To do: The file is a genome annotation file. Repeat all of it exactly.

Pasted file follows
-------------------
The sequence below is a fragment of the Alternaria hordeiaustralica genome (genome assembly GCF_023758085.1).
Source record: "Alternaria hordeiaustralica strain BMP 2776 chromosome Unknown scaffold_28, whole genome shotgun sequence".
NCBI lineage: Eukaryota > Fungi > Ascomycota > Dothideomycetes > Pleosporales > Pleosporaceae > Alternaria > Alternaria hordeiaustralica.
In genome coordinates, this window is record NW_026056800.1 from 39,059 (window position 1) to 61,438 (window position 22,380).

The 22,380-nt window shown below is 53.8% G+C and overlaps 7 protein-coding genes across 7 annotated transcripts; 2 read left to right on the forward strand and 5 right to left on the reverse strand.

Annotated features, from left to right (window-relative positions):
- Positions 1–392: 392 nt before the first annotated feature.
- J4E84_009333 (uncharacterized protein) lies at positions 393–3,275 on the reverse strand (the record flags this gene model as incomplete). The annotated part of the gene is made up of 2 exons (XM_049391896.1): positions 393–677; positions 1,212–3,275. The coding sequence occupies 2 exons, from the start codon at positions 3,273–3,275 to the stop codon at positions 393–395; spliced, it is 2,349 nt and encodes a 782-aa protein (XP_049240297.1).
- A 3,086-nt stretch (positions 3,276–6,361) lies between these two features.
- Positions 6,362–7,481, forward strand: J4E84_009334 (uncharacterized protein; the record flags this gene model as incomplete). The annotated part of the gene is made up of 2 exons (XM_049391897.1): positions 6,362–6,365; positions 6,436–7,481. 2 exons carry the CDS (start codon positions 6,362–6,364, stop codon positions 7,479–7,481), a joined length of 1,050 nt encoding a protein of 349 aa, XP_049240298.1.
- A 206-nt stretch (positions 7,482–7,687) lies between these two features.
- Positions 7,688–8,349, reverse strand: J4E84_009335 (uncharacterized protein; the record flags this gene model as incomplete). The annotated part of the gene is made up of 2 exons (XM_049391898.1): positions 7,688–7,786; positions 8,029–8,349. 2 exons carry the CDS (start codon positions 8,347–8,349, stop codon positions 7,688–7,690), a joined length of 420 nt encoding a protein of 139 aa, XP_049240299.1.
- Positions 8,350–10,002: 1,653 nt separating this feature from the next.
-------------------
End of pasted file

The sequence below is a fragment of the Alternaria hordeiaustralica genome (genome assembly GCF_023758085.1).
Source record: "Alternaria hordeiaustralica strain BMP 2776 chromosome Unknown scaffold_28, whole genome shotgun sequence".
NCBI lineage: Eukaryota > Fungi > Ascomycota > Dothideomycetes > Pleosporales > Pleosporaceae > Alternaria > Alternaria hordeiaustralica.
In genome coordinates, this window is record NW_026056800.1 from 39,059 (window position 1) to 61,438 (window position 22,380).

The 22,380-nt window shown below is 53.8% G+C and overlaps 7 protein-coding genes across 7 annotated transcripts; 2 read left to right on the forward strand and 5 right to left on the reverse strand.

Annotated features, from left to right (window-relative positions):
- Positions 1–392: 392 nt before the first annotated feature.
- J4E84_009333 (uncharacterized protein) lies at positions 393–3,275 on the reverse strand (the record flags this gene model as incomplete). The annotated part of the gene is made up of 2 exons (XM_049391896.1): positions 393–677; positions 1,212–3,275. The coding sequence occupies 2 exons, from the start codon at positions 3,273–3,275 to the stop codon at positions 393–395; spliced, it is 2,349 nt and encodes a 782-aa protein (XP_049240297.1).
- A 3,086-nt stretch (positions 3,276–6,361) lies between these two features.
- Positions 6,362–7,481, forward strand: J4E84_009334 (uncharacterized protein; the record flags this gene model as incomplete). The annotated part of the gene is made up of 2 exons (XM_049391897.1): positions 6,362–6,365; positions 6,436–7,481. 2 exons carry the CDS (start codon positions 6,362–6,364, stop codon positions 7,479–7,481), a joined length of 1,050 nt encoding a protein of 349 aa, XP_049240298.1.
- A 206-nt stretch (positions 7,482–7,687) lies between these two features.
- Positions 7,688–8,349, reverse strand: J4E84_009335 (uncharacterized protein; the record flags this gene model as incomplete). The annotated part of the gene is made up of 2 exons (XM_049391898.1): positions 7,688–7,786; positions 8,029–8,349. 2 exons carry the CDS (start codon positions 8,347–8,349, stop codon positions 7,688–7,690), a joined length of 420 nt encoding a protein of 139 aa, XP_049240299.1.
- Positions 8,350–10,002: 1,653 nt separating this feature from the next.